I am Reverend Sir, your obedient servant.
John Sellars, CA’.
Selecting a Representative
Notwithstanding that the wish of the Bishops and priests was well known to all, ‘an important meeting’ was convened at Loughrea for the purpose of selecting a representative for the county in Parliament. It was presided over by Sir Thomas Burke of Marble Hill, who had boasted that he could return his gray horse to Parliament if he so wished. He had been eighteen years in Parliament for Galway, through the good offices of Bishops and priests, yet he now sounded the Protestant, the exterminator, the proselytising tocsin, “down with priestly interference”.
The challenge was immediately taken up by priests and people, meetings being held all over the constituency during the winter months of 1871 and January 1872. It comprised a large area of the county, but Loughrea with the surrounding parishes was its focal point and centre of great activity. Canvassing? Yes, it was carried on vigorously, not by the popular party because unnecessary; the people knew their plain duty as Catholics and Irishmen, and were determined to assert their rights; but by a combination of the hereditary enemies of everything Catholic and National. Their canvassing consisted chiefly, if not wholly in threats.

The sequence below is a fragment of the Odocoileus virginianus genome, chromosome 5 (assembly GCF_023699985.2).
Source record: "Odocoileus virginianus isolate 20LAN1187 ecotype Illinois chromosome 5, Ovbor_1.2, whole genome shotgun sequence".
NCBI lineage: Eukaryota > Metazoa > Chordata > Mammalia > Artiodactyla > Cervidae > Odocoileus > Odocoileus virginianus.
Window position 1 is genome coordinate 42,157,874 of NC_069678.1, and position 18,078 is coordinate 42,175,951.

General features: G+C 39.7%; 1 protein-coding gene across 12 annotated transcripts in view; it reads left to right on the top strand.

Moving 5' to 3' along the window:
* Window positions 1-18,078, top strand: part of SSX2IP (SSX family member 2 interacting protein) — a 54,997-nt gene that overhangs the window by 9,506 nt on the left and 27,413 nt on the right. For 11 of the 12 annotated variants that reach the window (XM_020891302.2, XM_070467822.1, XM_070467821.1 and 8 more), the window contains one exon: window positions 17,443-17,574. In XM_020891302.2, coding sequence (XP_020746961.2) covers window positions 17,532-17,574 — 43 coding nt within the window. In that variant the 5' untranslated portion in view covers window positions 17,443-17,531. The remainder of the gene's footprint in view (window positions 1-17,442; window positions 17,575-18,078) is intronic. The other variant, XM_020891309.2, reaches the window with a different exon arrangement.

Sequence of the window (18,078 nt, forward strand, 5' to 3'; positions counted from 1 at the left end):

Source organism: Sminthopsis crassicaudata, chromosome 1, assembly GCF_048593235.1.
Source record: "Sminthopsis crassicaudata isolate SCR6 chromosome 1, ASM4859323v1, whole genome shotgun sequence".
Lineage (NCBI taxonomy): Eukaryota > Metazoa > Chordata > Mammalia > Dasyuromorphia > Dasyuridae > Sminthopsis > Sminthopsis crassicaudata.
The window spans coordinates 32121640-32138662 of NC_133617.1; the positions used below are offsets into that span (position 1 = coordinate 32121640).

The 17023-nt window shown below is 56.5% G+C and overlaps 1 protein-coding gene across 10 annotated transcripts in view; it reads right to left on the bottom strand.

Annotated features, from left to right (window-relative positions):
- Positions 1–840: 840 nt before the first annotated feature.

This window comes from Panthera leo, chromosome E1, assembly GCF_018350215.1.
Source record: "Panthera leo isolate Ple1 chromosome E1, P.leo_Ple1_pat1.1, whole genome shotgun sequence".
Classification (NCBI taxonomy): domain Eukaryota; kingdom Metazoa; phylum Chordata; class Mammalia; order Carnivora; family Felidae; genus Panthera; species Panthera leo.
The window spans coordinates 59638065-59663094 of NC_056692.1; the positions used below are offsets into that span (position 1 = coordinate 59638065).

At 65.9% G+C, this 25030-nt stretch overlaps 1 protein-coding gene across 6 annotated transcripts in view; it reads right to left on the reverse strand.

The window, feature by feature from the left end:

Mr Gladstone introduced his Land Act in 1870, the first in a long series of his land reforms, but as he himself said before the Act became law, the following year, notices to quit fell like snowflakes over the country. Notice to quit was then called and meant for many a poor man – the death sentence. To avoid or incur it was now used as the strongest inducement to vote for Trench; intimidation surely of the basest kind, for the dread of eviction (and the landlord knew it) was the nightmare that troubled the dreams of every tenant-at-will in Ireland.
The election was fought under the old open voting system, of which Justin McCarthy in his ‘History of our own times’ writes:
“In a vast number of times the voter could not safely vote according to his conscience and convictions. If he was a tenant he was in terror of his landlord; if he was a workman he was afraid of his employers; if he was a small shopkeeper in a country town he was afraid of offending some wealthy customer … in many cases a man giving a conscientious vote would have had to do so with the certainty that he was bringing ruin upon himself and his family …. In Ireland the power of the landlord made the vote a mere sham. In many places a man did not vote, but as the landlord bade him. Voters were dragged to the poll like slaves or prisoners by the landlord and his agents”.
There are stories innumerable of Irish elections prior to the ballot of July 1872 in which voters were rounded up like cattle in the early morning, herded closely together, guarded by bailiffs, and driven like dumb oxen to the polling booth, where in presence of their landlord they had to pronounce clearly the name of the man he had instructed them to vote for. Men and women of 1955, remember! And be grateful!
Add a comment about this page